|Publication number||US7974589 B2|
|Application number||US 12/069,969|
|Publication date||Jul 5, 2011|
|Priority date||Feb 13, 2008|
|Also published as||US20090203333|
|Publication number||069969, 12069969, US 7974589 B2, US 7974589B2, US-B2-7974589, US7974589 B2, US7974589B2|
|Inventors||Brad Porcher Jeffries, Michael R. Elliott|
|Original Assignee||Analog Devices, Inc.|
|Export Citation||BiBTeX, EndNote, RefMan|
|Patent Citations (14), Non-Patent Citations (5), Referenced by (6), Classifications (20), Legal Events (2)|
|External Links: USPTO, USPTO Assignment, Espacenet|
1. Field of the invention
The present invention relates generally to data interface structures.
2. Description of the Related Art
As the data rate increases in data system devices (e.g., analog-to-digital converters), the reliable transfer of data becomes an increasingly important issue. Because this transfer includes the transfer of data out of one system device and into another system device, it is generally referred to as an input/output (I/O) interface problem. In response to this problem, a number of I/O interfaces have evolved.
An exemplary I/O interface is a low-voltage differential signaling (LVDS) structure in which a predetermined current from a current source is switched so that it passes differentially through a termination resistor. In a typical LVDS transmitter, first and second transistors are coupled in a push-pull arrangement to a current source and third and fourth transistors are also coupled in a push-pull arrangement to the current source (this arrangement of the first, second, third and fourth resistors is sometimes termed an H-bridge).
In response to one input data bit, the predetermined current passes in a first direction through the first transistor, the termination resistor and the fourth transistor. In response to a different input data bit, the predetermined current passes in an opposite second direction through the third transistor, the termination resistor and the second transistor.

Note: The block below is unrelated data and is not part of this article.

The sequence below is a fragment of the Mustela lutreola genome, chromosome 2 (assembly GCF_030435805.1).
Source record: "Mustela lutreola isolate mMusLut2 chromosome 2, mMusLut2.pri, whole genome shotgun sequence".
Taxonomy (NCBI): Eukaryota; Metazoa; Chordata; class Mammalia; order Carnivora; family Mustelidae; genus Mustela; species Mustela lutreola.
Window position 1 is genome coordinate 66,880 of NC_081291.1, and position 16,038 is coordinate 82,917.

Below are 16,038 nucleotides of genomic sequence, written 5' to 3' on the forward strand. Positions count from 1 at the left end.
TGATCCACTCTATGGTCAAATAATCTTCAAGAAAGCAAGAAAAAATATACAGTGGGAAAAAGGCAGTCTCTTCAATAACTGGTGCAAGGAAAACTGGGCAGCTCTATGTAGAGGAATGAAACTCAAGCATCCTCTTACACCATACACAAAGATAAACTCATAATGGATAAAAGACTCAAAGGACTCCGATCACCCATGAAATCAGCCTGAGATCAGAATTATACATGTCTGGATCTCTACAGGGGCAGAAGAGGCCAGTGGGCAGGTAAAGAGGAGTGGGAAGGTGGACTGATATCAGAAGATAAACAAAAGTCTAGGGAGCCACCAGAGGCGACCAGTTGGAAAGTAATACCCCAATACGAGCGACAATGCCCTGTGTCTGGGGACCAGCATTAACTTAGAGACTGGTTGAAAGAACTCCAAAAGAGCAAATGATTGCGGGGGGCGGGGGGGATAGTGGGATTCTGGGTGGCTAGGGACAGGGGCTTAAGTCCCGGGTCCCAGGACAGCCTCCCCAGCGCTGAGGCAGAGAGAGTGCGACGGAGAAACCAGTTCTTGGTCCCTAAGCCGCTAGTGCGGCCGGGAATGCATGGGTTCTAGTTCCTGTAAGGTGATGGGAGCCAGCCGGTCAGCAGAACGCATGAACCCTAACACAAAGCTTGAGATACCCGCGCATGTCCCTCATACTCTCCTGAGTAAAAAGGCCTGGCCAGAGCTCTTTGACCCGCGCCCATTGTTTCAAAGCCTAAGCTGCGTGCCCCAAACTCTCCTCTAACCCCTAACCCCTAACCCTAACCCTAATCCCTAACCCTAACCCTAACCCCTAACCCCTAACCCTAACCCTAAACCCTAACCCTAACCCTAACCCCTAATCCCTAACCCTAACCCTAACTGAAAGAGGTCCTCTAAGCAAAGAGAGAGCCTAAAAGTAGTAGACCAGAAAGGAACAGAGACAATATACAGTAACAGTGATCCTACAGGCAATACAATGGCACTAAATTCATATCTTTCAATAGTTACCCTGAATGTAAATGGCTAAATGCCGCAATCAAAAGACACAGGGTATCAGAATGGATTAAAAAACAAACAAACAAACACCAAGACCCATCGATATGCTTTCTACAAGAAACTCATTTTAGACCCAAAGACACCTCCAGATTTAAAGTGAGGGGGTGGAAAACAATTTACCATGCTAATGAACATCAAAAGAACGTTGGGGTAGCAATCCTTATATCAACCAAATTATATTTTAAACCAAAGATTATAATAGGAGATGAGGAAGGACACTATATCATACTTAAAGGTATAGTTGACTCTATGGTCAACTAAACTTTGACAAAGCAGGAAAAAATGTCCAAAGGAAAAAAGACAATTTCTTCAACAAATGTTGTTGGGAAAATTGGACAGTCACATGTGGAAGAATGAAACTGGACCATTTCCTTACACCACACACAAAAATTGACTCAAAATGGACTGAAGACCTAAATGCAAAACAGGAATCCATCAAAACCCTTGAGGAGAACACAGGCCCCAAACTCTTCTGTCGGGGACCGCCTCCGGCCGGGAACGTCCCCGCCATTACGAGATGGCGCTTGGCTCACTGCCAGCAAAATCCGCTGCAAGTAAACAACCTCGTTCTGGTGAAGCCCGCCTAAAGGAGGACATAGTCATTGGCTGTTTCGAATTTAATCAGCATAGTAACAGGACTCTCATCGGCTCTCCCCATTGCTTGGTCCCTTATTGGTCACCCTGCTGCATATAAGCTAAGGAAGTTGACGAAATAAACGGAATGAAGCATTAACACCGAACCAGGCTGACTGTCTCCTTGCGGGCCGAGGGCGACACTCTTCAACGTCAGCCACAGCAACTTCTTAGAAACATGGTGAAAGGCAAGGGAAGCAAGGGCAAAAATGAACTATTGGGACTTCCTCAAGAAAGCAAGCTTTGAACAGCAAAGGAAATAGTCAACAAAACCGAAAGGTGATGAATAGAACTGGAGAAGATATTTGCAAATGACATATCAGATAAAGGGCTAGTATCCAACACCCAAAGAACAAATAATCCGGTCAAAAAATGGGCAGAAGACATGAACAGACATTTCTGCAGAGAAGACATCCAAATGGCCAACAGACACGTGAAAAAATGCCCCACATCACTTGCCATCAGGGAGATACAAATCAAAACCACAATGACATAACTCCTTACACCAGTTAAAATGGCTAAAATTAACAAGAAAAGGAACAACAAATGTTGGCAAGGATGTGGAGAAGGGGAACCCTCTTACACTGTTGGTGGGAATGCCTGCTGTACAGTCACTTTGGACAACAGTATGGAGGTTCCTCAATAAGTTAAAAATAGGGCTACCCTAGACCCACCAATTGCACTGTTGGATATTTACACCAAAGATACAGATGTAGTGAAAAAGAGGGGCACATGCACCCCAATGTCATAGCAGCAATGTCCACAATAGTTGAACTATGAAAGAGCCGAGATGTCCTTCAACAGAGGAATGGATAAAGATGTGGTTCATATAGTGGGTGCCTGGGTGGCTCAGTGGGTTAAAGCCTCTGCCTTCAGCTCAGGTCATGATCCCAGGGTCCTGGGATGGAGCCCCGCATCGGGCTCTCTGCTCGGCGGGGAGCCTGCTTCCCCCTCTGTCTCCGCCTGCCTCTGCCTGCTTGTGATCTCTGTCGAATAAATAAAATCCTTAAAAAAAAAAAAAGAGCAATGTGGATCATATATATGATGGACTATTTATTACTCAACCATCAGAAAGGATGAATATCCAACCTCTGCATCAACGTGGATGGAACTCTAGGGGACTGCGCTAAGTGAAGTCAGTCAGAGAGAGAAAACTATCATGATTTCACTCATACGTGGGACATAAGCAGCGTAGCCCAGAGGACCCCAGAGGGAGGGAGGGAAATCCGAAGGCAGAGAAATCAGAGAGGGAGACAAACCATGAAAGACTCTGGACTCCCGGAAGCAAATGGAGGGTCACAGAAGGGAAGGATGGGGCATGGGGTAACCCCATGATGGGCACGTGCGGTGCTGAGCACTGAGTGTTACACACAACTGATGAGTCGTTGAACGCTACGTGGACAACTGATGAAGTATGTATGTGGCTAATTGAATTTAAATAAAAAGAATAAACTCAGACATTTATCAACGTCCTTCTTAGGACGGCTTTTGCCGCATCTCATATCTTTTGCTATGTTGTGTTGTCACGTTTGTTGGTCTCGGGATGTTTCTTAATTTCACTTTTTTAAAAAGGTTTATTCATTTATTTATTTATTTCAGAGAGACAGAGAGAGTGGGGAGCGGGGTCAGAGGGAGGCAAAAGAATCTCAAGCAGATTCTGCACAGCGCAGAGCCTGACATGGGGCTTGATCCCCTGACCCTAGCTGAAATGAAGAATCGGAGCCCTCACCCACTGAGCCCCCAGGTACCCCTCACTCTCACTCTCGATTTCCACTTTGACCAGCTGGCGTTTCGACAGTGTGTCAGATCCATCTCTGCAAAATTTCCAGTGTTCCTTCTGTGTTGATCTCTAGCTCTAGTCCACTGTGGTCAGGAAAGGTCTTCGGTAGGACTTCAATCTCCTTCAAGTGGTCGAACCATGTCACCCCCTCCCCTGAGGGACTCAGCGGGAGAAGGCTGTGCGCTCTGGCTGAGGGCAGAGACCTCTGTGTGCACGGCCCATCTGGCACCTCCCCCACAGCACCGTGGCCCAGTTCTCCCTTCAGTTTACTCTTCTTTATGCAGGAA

The termination resistor is positioned in an LVDS receiver which can generally be separated by a significant distance from the LVDS transmitter. If the termination resistor is a 100 ohm resistor and the predetermined current is 3.5 milliamps, then the nominal differential output voltage is 350 millivolts. An advantage of the LVDS structure is that it can tolerate a fairly large ground potential difference between the transmitter and receiver.
Another exemplary I/O interface is a current-mode logic (CML) structure in which the CML transmitter includes a differential pair of transistors that differentially switch a tail current (e.g., 16 milliamps) across resistors (e.g., 50 ohm resistors. The CML receiver can be another differential pair having termination resistors coupled to their bases and delivering output signals through follower transistors (e.g., emitter followers or source followers).
A third exemplary I/O interface is a positive-referenced emitter-coupled (PECL) structure in which a PECL transmitter comprises a differential pair of transistors that differentially switch a tail current across resistors (e.g., 50 ohm resistors) which each provide an output signal through a respective one of a pair of emitter followers. Signal common-mode is referenced to a supply voltage Vcc. PECL receivers are generally differential pairs of transistors having termination resistors (e.g., 50 ohm resistors) coupled to their bases. PECL transmitters typically exhibit low output impedances which enhances driving capability but may generate mismatches that cause high-frequency aberrations.